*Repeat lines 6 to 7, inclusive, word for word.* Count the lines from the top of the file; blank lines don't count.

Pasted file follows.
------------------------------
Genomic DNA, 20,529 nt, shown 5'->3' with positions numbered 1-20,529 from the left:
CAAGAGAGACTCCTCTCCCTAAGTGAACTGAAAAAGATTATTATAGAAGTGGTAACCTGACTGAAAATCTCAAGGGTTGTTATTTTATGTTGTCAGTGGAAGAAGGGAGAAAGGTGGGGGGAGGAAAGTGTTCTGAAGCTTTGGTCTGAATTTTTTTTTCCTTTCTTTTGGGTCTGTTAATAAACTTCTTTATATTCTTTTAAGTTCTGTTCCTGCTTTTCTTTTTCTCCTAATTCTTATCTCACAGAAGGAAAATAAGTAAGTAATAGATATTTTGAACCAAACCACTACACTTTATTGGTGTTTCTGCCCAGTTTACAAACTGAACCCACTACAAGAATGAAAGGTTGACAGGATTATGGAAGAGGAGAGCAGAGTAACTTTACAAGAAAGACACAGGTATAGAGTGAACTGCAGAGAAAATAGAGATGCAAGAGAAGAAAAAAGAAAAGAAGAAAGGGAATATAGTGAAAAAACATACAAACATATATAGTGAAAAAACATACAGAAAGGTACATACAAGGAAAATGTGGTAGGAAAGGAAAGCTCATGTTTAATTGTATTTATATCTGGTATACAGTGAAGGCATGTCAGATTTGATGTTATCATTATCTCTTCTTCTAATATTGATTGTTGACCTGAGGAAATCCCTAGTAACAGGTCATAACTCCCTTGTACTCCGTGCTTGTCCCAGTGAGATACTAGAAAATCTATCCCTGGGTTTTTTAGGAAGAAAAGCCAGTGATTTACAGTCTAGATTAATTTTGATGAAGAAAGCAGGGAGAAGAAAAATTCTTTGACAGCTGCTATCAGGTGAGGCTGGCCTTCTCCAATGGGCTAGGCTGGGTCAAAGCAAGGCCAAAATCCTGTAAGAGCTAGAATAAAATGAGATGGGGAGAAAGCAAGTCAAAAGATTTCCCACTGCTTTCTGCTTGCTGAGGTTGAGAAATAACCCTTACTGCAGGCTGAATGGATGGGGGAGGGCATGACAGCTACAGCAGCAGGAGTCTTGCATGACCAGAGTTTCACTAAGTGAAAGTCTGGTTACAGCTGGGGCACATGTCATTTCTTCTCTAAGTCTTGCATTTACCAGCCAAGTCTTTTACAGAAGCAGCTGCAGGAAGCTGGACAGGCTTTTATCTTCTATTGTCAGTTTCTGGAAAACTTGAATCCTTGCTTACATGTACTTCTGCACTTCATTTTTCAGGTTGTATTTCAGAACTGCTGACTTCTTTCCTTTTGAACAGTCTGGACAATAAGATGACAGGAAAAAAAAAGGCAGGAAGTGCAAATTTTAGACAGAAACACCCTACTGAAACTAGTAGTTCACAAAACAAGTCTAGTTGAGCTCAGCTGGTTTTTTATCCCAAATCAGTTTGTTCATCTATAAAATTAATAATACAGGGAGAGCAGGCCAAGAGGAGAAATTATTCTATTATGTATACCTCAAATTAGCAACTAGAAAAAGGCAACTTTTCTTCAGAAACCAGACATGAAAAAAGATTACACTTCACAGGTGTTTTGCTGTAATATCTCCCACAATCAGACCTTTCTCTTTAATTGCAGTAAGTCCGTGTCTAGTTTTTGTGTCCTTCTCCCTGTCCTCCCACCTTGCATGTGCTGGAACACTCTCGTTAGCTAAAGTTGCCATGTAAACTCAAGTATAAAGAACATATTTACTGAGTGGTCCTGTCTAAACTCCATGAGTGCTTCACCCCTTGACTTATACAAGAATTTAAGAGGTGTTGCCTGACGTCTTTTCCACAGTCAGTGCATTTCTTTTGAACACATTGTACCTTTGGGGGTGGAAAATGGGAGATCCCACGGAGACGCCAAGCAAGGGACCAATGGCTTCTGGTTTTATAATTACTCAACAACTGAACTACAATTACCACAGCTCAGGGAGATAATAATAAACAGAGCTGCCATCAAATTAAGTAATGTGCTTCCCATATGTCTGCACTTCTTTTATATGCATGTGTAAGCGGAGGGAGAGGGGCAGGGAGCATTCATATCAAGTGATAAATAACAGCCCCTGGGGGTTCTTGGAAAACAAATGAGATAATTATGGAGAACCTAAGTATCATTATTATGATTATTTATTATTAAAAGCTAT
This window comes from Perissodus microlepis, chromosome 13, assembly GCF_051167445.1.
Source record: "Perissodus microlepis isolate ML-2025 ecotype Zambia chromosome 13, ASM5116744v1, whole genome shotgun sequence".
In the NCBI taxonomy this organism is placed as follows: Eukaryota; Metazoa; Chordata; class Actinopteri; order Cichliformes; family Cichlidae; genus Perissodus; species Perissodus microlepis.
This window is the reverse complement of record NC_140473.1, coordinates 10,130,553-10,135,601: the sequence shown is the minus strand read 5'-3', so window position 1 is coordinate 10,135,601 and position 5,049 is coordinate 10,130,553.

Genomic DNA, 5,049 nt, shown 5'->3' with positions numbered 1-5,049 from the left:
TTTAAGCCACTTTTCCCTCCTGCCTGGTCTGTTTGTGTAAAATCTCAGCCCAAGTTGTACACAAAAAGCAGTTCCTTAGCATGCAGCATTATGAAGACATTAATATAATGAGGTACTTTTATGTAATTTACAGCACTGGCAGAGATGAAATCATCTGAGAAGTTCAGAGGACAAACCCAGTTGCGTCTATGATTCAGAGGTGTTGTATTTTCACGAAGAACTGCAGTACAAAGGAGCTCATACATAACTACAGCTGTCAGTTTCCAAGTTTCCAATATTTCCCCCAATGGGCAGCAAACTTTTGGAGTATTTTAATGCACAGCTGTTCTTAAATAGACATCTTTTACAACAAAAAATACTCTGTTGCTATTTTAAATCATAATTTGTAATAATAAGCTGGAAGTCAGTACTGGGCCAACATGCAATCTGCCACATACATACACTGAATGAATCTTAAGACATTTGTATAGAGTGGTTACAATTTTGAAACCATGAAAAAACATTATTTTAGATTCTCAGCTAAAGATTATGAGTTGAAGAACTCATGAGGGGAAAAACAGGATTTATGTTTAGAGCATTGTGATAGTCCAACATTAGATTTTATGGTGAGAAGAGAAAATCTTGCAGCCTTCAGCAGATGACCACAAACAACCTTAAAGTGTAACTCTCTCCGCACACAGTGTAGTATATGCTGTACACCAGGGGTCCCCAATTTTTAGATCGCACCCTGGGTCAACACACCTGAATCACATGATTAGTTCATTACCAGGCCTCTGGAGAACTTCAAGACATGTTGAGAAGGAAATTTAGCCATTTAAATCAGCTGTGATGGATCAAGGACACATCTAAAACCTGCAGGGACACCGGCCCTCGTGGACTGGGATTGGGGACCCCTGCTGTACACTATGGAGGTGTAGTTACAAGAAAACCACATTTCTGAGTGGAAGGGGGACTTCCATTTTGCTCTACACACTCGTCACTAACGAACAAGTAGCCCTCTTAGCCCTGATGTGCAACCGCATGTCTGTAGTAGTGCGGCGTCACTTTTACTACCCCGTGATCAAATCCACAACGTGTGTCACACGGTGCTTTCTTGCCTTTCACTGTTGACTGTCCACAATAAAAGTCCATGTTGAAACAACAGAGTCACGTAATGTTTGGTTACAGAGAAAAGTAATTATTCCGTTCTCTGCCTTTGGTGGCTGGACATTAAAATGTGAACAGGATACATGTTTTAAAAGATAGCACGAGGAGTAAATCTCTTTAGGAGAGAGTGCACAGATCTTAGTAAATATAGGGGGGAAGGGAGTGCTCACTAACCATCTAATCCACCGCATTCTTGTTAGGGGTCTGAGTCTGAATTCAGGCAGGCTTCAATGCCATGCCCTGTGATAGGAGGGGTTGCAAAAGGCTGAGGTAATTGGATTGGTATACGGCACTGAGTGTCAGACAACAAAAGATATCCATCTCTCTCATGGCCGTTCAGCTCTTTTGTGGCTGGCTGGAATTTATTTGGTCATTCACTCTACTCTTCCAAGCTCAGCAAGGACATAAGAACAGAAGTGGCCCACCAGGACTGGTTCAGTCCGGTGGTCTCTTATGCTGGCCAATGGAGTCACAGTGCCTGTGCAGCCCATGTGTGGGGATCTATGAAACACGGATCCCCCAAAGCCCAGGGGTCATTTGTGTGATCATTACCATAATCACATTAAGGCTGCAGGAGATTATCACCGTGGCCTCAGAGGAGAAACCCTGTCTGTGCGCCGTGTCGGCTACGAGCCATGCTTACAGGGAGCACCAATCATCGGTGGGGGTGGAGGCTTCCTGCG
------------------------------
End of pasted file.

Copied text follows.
This window is the reverse complement of record NC_140473.1, coordinates 10,130,553-10,135,601: the sequence shown is the minus strand read 5'-3', so window position 1 is coordinate 10,135,601 and position 5,049 is coordinate 10,130,553.

Genomic DNA, 5,049 nt, shown 5'->3' with positions numbered 1-5,049 from the left: